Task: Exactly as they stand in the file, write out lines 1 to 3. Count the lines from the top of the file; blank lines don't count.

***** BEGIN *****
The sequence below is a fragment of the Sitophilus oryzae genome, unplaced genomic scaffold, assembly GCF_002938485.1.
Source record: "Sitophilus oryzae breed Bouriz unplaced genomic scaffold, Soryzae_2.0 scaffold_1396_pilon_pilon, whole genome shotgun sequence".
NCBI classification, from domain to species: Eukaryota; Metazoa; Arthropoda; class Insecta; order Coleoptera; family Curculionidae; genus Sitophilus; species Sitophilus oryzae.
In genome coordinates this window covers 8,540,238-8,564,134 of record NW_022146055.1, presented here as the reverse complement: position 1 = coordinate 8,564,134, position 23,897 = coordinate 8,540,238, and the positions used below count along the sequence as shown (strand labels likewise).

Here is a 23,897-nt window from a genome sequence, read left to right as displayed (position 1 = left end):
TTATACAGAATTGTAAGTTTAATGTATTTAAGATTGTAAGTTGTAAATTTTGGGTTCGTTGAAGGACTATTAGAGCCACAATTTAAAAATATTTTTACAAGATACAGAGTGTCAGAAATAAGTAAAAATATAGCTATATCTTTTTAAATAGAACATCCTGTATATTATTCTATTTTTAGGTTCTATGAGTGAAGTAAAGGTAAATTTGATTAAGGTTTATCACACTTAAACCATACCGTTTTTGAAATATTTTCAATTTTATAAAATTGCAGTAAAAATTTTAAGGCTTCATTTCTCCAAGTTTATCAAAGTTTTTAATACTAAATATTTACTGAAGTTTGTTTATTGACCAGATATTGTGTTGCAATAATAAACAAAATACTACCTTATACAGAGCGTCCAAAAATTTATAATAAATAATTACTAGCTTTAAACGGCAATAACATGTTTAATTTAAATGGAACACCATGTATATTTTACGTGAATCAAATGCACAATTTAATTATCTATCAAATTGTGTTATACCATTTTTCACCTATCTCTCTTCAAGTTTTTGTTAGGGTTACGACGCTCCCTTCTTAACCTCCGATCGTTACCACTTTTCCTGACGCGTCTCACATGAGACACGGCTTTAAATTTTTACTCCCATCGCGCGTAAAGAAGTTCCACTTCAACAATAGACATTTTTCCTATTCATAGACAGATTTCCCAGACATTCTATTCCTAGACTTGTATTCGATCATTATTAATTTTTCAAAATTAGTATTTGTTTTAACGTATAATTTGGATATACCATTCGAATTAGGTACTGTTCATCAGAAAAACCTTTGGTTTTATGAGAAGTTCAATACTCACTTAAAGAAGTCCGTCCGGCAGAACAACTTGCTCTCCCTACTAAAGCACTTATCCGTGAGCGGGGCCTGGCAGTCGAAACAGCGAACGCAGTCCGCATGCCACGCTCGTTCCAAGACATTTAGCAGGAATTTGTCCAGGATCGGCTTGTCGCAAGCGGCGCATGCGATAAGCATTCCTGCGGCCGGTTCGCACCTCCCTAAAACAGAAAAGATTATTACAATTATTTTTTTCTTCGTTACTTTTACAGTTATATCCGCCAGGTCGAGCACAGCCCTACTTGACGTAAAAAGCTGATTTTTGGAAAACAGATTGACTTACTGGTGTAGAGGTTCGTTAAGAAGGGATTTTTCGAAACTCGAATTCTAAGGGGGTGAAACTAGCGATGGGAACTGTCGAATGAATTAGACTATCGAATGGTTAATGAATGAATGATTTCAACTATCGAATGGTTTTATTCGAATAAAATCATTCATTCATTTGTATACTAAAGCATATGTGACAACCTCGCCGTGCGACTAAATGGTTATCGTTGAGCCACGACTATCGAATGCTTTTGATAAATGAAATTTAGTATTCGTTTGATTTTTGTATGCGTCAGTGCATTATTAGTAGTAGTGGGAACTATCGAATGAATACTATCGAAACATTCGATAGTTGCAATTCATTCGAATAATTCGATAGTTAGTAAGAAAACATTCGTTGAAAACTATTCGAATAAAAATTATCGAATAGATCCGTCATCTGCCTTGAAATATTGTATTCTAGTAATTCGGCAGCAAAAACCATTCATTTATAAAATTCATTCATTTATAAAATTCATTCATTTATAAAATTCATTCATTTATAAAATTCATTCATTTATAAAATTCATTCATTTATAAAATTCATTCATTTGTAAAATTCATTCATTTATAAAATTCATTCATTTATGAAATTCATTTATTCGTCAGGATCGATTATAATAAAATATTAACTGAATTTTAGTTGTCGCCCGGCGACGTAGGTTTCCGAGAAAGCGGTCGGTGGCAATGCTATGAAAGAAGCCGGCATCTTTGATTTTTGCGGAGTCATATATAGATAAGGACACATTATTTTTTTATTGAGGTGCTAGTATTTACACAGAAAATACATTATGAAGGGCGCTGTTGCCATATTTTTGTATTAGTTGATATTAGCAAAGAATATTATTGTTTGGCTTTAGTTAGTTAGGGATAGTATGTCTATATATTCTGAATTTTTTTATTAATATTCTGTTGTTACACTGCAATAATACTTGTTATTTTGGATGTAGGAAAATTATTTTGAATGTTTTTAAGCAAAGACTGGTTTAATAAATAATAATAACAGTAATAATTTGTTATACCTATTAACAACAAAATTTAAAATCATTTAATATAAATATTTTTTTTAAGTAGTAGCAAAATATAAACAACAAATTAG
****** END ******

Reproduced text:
The sequence below is a fragment of the Sitophilus oryzae genome, unplaced genomic scaffold, assembly GCF_002938485.1.
Source record: "Sitophilus oryzae breed Bouriz unplaced genomic scaffold, Soryzae_2.0 scaffold_1396_pilon_pilon, whole genome shotgun sequence".
NCBI classification, from domain to species: Eukaryota; Metazoa; Arthropoda; class Insecta; order Coleoptera; family Curculionidae; genus Sitophilus; species Sitophilus oryzae.